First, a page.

Hard as Steel!
Optimized Control Monitoring Provides a Longer Mission Time and Efficient Troubleshooting on Start-Up Burners
Their aim is to make their own production processes safer and more efficient and that included optimizing the burner monitoring of the furnaces in their downpipe cold rolling mill in the Belgian city of Ghent. Efficient, safe automation should include more efficient diagnostics. When converting the plant, ArcelorMittal opted for the all-round service package from the automation expert Pilz: their automation system PSS 4000 is used but that’s not all – Pilz also assumed responsibility for implementing the conversion.
The cold rolling mill at ArcelorMittal in Ghent is used to refine steel coils (strip steel rolls) in accordance with customers’ requirements. The production process for downpipes in the cold rolling mill is divided into five steps in total: pickling, cold rolling, annealing, tempering and then finishing.
Production Conditions as Hard as Steel
Before pickling there is a hot rolling process, during which an oxide layer forms on the steel plates. This must then be removed in the cold rolling mill during pickling, before the steel plates can be further processed. In the next step, cold rolling, the pickled, hot-rolled plate is cooled and then reduced to its required thickness through pressure and tension forces.
The steel strip must first undergo heat treatment to enable it to be cold-formed. This process is carried out in two bell annealing areas – i.e. in annealing furnaces for steel coils, where the steel strip remains for a while in a closed furnace – and in a continuous annealing and refinement plant, which the steel coil passes through relatively quickly, in contrast to the closed annealing chamber. The steel coils that leave the bell annealing area are then tempered (special heat treatment for steel), improving the mechanical surface properties of the steel plate. In the final step the strip steel rolls are packaged and are then ready for shipping to the customer.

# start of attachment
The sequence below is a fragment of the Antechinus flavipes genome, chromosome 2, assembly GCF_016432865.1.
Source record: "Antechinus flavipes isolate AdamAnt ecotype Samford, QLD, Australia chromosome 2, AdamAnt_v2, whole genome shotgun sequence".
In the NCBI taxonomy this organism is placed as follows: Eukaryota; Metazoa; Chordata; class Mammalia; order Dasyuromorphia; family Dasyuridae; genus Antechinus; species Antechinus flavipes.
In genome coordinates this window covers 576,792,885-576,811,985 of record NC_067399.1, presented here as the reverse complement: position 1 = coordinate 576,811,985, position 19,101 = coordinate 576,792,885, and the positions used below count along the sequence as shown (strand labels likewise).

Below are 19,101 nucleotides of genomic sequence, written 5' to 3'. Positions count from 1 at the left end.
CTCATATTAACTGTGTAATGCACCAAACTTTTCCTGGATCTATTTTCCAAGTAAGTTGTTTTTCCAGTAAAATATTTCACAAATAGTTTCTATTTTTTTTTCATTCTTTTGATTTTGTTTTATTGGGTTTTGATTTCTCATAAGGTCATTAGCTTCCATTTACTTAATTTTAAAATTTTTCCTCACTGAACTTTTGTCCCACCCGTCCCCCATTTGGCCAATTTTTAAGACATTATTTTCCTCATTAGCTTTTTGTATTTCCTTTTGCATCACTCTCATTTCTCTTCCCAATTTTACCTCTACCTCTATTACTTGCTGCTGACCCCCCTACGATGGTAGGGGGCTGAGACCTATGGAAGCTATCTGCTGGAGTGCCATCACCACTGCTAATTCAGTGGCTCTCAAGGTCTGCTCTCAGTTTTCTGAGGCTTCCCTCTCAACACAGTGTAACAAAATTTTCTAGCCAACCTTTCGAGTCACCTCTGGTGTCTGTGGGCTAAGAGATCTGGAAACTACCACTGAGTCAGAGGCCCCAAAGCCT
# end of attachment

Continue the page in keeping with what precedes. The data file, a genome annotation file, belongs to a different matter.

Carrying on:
Yves De Sloover is an engineer at the cold rolling mill at ArcelorMittal: “Our department is responsible for maintaining the processes in this area. On the continuous annealing plant we also look after the PLC controller and the burner setting. Our aim is to keep production running continuously. That includes constant optimisation of the furnace.”
One problem was that the start-up burners that ignite the main burners frequently shut down, so this stage of the process was one area of focus for optimization. De Sloover explains: “At the start of the process the furnace is heated up to 1200 °C with an open flame. In total there are 50 main burners, which are fed by 30 start-up burners. When the temperature of the furnace drops below 760 °C after a standstill, these main burners are always used to restart the furnace”. That is also prescribed in the standard – it is a mandatory step to comply with DIN EN 746, the engineer adds.
Fault Diagnostics Were the Challenge